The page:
Monday, June 12, 2017

I sang at my own wedding, no guests, just
another secret ... .

Late Sunday afternoon brought another aspect of filmmaking ... 

... this time adding to the voice-over thread to be filled in behind related images of the other documentary (90-minute) of Bryan Gibel, filmmaker/producer.

For a second day-in-a-row (unusual) I found myself seated in a quickly created "bunker" formed of quilted blankets hooked together to make a kind of sound booth, going over old history, but not of the kind that deals with the WWII Home Front, but of "Betty" history, which turns out to be far deeper and with an emotional content that is only hinted at in the national stories, or of a different kind, at least.

In the aftermath, I've found myself today going back over that interview, and finding places where there are glaring contradictions and inconsistencies:

Where much of the interview was taken up with how thoroughly I'd discounted the artist part of myself in running away from the brief encounter with the entertainment industry, nonetheless I've certainly written about that side of myself in this journal, and rather unsparingly.  In fact, she holds a prominent place in my personal narrative, even while I'm denying her existence.

I wonder if the fact that -- over time she has evolved as a third person -- somehow severed from the whole, a "she." Though there is clearly some recent movement occurring, at integrating into a more complex Betty at a time when I'm being forced under the scrutiny of filmmaking to incorporate all of me into coherence.  But is that consistent with real life? Am I not, alternately, all of those splintered pieces, and does the weaving together of all of those divergent bits and pieces not present the next  challenge in this final decade?

Maybe that younger creative artist Betty, was never "disappeared" at all, but has been dormant; waiting patiently in the wings to reappear at some auspicious time when the barriers were lowered, and this final integration was even possible.  At a time when there was no marriage to save nor children to raise, no aging parents to caretake, no business to reclaim as legacy for our kids, no handicapped daughter to prepare for my exit, just maybe ... .

It's beginning to feel that way as I sit behind that west gallery exhibit at the bayside windows of the Visitor Center, waiting to present my two o'clock program.  That perch allows me to become disconnected from those gathering at the front desk for their tickets long enough to find the quiet offered by idly watching the incoming bands of fog silently drift in over the water, the changing light, the wind playing capriciously in the branches of that giant eucalyptus, the rising and lowering of the tides, that ever-changing vista of Brooks Island, the East Bay hills, the San Francisco skyline, the moody panoramic Bay view, shore birds in constant and ever-graceful flight, wind-surfers skating over the waters precariously, the occasional leisurely passage of a sailboat... .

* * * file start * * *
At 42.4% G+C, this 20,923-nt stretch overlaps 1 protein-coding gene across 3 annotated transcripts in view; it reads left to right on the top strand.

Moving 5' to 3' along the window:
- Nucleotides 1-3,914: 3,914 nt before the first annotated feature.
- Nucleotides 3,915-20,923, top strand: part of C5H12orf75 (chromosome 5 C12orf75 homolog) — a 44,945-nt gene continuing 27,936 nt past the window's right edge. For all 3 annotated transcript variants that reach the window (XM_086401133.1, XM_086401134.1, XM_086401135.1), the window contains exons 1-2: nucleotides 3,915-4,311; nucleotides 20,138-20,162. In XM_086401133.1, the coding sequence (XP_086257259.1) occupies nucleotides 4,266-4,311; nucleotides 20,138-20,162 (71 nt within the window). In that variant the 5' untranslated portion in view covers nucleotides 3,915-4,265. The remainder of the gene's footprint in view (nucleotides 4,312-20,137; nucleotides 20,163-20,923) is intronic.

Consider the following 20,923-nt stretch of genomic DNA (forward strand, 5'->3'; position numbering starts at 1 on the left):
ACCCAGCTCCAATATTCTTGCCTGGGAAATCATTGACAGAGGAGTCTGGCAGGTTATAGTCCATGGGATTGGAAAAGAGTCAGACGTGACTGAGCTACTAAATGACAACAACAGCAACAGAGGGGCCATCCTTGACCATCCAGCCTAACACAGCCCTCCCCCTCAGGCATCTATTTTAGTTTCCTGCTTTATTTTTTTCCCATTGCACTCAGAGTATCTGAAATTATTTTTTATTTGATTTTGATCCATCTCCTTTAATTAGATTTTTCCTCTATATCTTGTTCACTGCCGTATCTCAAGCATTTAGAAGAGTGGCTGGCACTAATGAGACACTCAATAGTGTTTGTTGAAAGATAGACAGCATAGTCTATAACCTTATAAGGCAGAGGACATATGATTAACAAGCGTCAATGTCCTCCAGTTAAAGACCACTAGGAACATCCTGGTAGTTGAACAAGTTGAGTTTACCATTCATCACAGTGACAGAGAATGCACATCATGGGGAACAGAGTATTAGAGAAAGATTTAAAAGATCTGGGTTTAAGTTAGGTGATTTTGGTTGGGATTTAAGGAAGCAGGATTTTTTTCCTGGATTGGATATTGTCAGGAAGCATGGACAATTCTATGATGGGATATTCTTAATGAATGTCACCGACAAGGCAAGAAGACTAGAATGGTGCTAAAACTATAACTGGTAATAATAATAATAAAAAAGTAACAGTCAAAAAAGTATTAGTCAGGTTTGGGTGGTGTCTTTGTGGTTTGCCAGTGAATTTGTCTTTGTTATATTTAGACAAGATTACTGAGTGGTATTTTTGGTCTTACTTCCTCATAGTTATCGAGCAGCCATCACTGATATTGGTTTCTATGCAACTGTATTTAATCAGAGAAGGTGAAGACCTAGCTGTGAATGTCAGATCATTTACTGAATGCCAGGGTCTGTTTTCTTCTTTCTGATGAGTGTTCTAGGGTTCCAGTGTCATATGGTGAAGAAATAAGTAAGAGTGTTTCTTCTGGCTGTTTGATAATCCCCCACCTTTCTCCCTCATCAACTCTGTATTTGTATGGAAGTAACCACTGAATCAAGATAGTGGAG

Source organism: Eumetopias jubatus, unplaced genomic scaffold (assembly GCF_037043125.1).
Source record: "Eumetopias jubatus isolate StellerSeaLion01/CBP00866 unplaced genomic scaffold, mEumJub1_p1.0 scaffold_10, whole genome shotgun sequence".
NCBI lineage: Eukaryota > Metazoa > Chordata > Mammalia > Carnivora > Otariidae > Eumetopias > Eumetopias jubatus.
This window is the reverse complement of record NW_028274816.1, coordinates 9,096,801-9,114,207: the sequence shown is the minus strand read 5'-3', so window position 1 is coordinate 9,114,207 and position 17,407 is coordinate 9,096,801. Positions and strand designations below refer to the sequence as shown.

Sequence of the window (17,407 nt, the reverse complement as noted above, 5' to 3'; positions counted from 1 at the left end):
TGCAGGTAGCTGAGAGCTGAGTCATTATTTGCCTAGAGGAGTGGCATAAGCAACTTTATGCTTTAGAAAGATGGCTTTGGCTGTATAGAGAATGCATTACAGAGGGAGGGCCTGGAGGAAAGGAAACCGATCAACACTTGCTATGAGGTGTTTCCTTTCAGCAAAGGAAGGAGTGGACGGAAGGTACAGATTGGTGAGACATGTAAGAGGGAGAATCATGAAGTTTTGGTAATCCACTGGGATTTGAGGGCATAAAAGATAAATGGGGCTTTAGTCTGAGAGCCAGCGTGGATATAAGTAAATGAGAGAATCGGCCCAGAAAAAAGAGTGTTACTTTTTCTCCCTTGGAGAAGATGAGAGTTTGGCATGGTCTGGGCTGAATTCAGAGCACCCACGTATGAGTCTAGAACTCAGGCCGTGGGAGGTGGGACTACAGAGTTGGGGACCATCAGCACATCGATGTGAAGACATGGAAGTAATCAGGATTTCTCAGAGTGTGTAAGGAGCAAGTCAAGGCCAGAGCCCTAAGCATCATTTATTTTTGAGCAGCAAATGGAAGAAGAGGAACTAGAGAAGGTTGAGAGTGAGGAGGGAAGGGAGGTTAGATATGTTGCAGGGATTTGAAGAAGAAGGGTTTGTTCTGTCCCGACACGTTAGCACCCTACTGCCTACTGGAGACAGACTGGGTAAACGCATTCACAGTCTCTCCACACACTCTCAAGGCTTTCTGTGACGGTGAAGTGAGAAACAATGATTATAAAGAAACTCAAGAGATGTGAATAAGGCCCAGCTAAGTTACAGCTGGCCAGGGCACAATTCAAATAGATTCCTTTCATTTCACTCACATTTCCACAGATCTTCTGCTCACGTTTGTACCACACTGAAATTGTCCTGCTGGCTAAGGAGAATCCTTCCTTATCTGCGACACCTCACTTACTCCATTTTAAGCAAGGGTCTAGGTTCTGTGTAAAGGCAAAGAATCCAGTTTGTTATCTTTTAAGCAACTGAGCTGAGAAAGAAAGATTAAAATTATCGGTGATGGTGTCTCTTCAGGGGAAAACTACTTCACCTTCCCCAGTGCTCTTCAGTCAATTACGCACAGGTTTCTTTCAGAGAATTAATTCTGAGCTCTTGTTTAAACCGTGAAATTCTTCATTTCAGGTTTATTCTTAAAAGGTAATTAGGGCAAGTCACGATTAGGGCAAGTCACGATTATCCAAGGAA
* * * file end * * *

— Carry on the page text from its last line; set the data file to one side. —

Often of late, I draw my cell phone out of the pocket of my uniform, press the button for music, and holding it to my ear so that voice won't bleed out into the west gallery -- listen secretly to my younger self of 40 years ago -- singing the life I was living at the time my songs were birthed ... and that life returns with all of the affect it carried at the time they were written.  There are times when it takes more than a moment to bring myself back into the present.

10 years ago.  Age 85
But then it's time to creep down the back stairs to enter our little theater where I, alone, sit on that kitchen stool and watch as those inquiring strangers begin to enter my space in twos and threes until the room is full, and the stories begin and a quite different past becomes alive again, once more, and we're sharing that other journey back through time ... .

And as complicated as it sounds, it is I who serves as the connecting link to what is on the surface a set of conflicting realities, but equally authentic and equally true.

What happens to, "I rarely spend time regretting the past or anticipating the future; there is only NOW"?  That's a fine example of conflicting truths, a concept that arrived unannounced shortly after my 90th birthday; an axiom that I stubbornly believe to be not only possible but an important fact of life.

Yet, it is all of a piece, is it not?

It is in these moments that I am beginning to feel all the parts of myself beginning to come together, and the distances between lessening ... and the hope that, in time, over continuing days, weeks, and months, under the scrutiny necessary for meaningful filmmaking ... I will become whole, perhaps for the very first time, like metal shavings attracted irresistibly to a magnate.

Meanwhile, I'm fairly certain that I'm in for some highly emotional moments as that integration process takes over.

The prize is that somehow I've developed the ability to place myself somewhere out of range and watch that process as it unfolds.  I suspect that it is this ability that allows me to learn from it all, and to use it in my work.  I'm able to become a spectator to myself. To see myself in context.

There is the sense that -- in these final years, I'm being all of the women that I've become over time, and using everything that I've ever experienced in reaching this remarkable time of life.  It's all incorporated into that aging women sitting on that kitchen stool before those audiences of 48 friendly strangers every Tuesday, Thursday, and Saturday on into infinity.

I suspect that it may be time to pull those curtains back and let the sun in; and let the music play ... as I live all of the complex layers of my existence, simultaneously ... .

... and wherever did I get the idea that life was linear?